The carrier said it will operate four round trips between Chicago and Milwaukee: Nos. 330, 331, 334, 335, 338, 339, 341 and 342. Nos. 329, 332, 333, 336, 337 and 340 will be cancelled.

Chicago to Carbondale No. 393 will be cancelled Jan. 28-30 while Carbondale to Chicago No. 390 is cancelled Jan. 29-31.

The City of New Orleans will continue to operate as will Nos. 391 and 392.

Chicago-Detroit (Pontiac) Nos. 351, 352, 353 and 354 will operate but Nos. 350 and 355 are cancelled on Jan. 29-31.

In the Chicago-St. Louis corridor, Nos. 301 and 304 are cancelled between Jan. 29 and 31. All others Lincoln Service trains as well as the Texas Eagle will continue to operate.

There will be no cancellations on routes linking Chicago with Quincy, Illinois; Grand Rapids, Michigan, or Port Huron, Michigan.

In a service advisory Amtrak said it expects the winter storm to reduce travel demand, but it was also acting out of “an abundance of caution.”

Amtrak said passengers holding reservations on the affected trains will be able to change their reservations for travel on other trains, including on other days, at no charge.

It’s The Turboliner Era All Over Again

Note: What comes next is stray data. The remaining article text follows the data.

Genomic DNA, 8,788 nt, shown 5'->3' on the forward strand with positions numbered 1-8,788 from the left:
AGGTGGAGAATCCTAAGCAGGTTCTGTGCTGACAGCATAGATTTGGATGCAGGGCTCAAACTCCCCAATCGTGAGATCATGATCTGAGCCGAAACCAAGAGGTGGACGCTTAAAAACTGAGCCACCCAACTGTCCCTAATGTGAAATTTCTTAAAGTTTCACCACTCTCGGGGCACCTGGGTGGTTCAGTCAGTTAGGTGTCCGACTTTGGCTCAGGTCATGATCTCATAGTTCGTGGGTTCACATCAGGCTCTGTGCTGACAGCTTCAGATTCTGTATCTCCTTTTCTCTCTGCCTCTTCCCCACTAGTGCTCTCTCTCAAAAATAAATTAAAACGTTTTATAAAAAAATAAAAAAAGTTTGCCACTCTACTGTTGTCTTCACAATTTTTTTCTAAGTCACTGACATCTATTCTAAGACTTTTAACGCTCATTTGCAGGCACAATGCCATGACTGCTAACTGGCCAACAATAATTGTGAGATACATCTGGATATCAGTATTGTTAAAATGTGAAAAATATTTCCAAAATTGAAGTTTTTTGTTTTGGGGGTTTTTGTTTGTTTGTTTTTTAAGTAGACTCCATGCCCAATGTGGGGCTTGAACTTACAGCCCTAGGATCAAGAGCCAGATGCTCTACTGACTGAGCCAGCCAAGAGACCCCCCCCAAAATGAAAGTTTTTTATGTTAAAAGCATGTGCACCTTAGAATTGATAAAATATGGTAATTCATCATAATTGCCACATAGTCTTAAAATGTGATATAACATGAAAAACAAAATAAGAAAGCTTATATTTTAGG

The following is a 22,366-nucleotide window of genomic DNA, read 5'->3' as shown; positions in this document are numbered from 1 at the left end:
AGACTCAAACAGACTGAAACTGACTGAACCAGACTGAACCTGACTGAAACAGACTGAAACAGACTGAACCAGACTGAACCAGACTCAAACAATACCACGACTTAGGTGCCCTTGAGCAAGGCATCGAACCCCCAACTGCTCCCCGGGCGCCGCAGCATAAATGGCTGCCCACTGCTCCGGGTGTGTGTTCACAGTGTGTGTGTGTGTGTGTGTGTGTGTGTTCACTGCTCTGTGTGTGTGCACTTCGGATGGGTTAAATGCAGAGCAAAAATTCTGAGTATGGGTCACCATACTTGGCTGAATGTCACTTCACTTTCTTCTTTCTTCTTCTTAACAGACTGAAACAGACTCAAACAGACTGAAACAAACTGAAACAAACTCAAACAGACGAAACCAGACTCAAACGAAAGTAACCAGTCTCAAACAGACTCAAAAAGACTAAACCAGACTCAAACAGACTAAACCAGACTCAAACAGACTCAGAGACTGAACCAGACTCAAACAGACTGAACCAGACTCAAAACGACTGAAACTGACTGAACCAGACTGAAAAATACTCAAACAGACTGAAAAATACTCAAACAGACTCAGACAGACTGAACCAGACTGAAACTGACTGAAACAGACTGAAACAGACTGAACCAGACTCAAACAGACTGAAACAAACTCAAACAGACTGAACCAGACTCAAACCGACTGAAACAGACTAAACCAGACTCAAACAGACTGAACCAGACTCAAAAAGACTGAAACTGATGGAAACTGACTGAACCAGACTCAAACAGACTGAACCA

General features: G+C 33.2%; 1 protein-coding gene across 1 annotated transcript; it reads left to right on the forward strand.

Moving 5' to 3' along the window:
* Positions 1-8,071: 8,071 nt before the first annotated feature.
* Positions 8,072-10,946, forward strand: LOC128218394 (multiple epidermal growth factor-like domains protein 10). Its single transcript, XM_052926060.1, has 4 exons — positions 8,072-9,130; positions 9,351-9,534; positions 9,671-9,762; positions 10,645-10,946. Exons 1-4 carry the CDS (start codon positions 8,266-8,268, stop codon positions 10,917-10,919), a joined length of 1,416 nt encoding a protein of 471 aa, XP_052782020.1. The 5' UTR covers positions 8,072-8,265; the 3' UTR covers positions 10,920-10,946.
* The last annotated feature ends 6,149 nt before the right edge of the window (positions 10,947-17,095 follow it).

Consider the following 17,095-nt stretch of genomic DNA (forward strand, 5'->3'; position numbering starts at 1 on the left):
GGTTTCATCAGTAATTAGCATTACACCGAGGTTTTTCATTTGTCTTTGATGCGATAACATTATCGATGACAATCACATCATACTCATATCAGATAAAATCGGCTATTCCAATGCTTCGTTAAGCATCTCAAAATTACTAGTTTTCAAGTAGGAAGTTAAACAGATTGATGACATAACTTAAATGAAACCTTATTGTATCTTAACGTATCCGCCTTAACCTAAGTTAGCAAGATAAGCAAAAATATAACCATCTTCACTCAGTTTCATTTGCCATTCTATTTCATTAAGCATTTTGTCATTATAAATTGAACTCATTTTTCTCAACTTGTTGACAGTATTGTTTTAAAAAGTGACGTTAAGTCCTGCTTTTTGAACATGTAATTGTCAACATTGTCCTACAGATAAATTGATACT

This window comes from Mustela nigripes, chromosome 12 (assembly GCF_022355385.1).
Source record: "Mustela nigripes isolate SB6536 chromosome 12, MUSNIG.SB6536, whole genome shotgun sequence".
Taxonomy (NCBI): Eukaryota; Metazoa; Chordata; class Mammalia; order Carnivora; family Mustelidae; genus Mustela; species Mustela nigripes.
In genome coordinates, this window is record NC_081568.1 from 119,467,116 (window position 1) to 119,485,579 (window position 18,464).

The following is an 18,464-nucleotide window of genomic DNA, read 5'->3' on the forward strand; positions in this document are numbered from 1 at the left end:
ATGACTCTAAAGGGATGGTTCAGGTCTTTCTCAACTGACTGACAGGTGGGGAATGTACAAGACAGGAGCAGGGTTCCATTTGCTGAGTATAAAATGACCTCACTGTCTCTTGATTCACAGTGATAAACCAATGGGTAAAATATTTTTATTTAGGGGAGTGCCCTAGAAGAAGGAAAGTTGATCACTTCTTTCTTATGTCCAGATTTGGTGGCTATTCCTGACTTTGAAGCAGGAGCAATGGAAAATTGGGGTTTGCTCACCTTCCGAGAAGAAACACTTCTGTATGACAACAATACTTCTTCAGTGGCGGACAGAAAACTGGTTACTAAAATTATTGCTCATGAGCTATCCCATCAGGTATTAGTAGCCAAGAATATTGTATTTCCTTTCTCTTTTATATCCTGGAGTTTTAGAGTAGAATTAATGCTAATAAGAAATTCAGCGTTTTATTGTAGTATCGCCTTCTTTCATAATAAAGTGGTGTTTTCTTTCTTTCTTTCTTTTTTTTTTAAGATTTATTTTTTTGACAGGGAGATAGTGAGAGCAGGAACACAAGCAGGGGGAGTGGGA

January 16, 2019

I posted earlier this month about how the promised “high speeds” on the Chicago-St. Louis corridor have yet to materialize despite $1.95 million having been spent to rebuild the route to allow for 110-mile per hour operation.

Instead, the top speed for Lincoln Service trains and the Texas Eagle is 79 mph, which means that Chicago-St. Louis trains go no faster than, say, Chicago-Carbondale trains.

Trains in the Chicago-St. Louis corridor did travel 110 mph for a time in what Amtrak spokesman Marc Magilari later described as a demonstration project.

So when are higher speeds finally going to become routine for Lincoln Service trains?

The latest word from the Illinois Department of Transportation is that we might see 90 mph speeds this year.

But 110 mph? IDOT won’t go there anymore in predicting when that will happen.

The explanation being given for the delay is the positive train control system that will make higher speeds possible is still being tested.

There is probably a lot of truth to that given that PTC is a relatively new form of technology.

But even when the PTC is ready to go, it will hardly make the Chicago-St. Louis corridor a high-speed operation.

IDOT has said 90 mph speeds will shave 15 minutes off the travel time from the Windy City to the Gateway City.

That doesn’t like seem like much given how much money has been spent on this project.

But then again this was never intended to result in a high-speed rail project even if it might have been framed that way.

The term high-speed rail gets thrown out a lot in this country and when it does many people think of super trains such as the Japanese Shinkansen, the German ICE or maybe even Amtrak’s Acela Express.